To produce usable force that is non-polluting and does not involve depletion of natural resources.
Hydropower turbine driving an air compressor. Boom! Done.

Simple system:
You have a pressure gain as you descend to depth and that pressure can be used to compress air. That compressed air can be transferred to the surface.
true.
And requires as much (more) energy to do so as it would take to simply compress it on the surface.

Look:

If you arrange your craft so that it can sink without using energy, that's because it is not buoyant, which means it will require energy to lift it again.
If you arrange your craft so that it can rise from depth without using energy, that's because it is buoyant, which means it will require energy to get it down there.
If you try to change the buoyancy while you're down there, that will require forcing air/water in and out of tanks, which means it will require energy to move that air/water.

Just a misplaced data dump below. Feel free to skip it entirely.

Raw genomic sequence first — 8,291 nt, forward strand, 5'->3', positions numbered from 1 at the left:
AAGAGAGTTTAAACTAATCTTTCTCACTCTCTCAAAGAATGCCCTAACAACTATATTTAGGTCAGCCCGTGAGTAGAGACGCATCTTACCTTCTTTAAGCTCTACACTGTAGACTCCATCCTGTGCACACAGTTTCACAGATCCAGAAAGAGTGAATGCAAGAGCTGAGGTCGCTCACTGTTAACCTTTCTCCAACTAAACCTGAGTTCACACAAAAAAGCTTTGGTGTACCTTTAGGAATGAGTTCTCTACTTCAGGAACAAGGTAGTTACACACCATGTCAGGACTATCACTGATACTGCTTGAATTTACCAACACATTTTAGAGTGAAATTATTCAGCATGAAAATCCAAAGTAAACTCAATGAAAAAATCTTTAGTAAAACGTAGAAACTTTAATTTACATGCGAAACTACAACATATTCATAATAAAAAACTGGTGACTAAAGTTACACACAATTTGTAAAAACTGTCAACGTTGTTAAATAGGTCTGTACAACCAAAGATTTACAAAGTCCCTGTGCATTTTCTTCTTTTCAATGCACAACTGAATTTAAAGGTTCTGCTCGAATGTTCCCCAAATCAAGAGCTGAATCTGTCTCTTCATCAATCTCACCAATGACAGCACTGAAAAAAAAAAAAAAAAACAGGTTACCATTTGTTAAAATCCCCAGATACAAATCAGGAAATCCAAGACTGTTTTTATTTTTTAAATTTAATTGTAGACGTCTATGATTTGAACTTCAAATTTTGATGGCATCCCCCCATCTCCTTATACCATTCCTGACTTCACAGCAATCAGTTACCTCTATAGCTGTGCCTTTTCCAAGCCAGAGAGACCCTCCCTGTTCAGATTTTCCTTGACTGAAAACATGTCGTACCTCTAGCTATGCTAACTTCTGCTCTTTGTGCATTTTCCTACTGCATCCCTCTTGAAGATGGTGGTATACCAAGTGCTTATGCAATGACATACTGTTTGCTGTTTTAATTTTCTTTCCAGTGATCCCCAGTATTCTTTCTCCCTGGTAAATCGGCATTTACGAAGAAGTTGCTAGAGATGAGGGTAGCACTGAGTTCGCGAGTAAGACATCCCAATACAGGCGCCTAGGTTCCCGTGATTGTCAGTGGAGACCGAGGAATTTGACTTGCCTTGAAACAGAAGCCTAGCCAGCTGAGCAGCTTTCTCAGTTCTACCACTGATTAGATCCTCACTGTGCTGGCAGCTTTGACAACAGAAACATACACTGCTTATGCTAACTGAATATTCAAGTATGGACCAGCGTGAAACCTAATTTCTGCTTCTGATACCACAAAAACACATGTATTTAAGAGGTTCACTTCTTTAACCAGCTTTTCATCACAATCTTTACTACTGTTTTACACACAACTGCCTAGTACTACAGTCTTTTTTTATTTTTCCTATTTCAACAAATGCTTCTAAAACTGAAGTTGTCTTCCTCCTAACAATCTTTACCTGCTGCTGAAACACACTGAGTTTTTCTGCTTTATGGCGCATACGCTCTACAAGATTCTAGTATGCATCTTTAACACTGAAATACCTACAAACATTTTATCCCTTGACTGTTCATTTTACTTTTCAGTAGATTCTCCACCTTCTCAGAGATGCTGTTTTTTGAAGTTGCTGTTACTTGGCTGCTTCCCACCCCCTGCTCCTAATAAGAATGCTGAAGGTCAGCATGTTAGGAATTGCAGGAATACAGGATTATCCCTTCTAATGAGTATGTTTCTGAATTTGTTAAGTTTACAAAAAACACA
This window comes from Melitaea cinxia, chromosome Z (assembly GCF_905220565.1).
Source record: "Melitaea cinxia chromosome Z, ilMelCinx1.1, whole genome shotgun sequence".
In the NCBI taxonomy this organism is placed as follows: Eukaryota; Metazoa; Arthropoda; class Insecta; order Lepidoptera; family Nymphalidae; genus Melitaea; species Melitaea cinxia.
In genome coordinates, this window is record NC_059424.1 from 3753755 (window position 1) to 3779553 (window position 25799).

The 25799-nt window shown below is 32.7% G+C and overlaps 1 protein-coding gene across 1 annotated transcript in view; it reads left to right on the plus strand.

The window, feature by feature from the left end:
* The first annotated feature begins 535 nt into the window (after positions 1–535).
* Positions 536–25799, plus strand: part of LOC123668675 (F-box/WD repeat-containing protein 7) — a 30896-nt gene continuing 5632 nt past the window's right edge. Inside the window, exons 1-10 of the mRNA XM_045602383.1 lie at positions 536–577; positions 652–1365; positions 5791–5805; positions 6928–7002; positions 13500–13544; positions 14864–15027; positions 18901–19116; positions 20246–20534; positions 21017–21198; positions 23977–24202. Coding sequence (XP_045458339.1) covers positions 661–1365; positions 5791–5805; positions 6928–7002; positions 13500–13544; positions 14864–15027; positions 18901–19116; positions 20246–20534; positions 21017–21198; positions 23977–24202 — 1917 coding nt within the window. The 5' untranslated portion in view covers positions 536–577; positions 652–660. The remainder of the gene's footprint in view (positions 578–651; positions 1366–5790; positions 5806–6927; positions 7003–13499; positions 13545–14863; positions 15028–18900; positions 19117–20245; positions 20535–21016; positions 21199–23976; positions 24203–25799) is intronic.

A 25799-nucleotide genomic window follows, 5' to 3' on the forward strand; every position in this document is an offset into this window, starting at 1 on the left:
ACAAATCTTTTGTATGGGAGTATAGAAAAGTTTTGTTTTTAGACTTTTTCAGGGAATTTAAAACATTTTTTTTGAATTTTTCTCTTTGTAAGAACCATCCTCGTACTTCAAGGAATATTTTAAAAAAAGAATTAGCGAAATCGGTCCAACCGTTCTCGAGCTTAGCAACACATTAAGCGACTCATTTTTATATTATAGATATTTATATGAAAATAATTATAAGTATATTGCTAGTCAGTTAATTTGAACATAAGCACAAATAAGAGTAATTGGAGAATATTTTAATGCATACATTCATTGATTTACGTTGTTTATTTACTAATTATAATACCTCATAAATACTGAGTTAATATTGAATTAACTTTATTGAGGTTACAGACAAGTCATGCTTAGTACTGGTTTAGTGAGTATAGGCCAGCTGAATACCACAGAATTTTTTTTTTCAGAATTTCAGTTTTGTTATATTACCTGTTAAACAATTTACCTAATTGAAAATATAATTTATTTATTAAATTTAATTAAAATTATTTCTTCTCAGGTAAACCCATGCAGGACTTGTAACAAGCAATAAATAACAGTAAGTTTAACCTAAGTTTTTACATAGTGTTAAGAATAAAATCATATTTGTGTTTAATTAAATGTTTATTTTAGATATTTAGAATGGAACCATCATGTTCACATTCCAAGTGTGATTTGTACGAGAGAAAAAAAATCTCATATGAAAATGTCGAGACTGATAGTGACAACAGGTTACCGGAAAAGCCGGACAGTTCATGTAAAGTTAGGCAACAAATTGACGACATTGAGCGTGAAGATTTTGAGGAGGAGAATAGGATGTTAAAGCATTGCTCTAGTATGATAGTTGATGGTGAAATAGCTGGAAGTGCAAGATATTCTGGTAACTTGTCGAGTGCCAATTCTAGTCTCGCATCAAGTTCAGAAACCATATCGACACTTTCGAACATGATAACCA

How does a sub do this? It brings stored energy with it - either on the form of pumps and batteries or in the form of pre-compressed air - which required shore energy to compress it.

TANSTAAFL: There ain't no such thing as a free lunch.

And requires as much (more) energy to do so as it would take to simply compress it on the surface.
doing a one way trip it wouldn't need much energy added at all...
sink it but don't retrieve it = aka simple system as posted.
If you arrange your craft so that it can sink without using energy, that's because it is not buoyant, which means it will require energy to lift it again.
but that is referring to the more complex system not the simple system you quoted.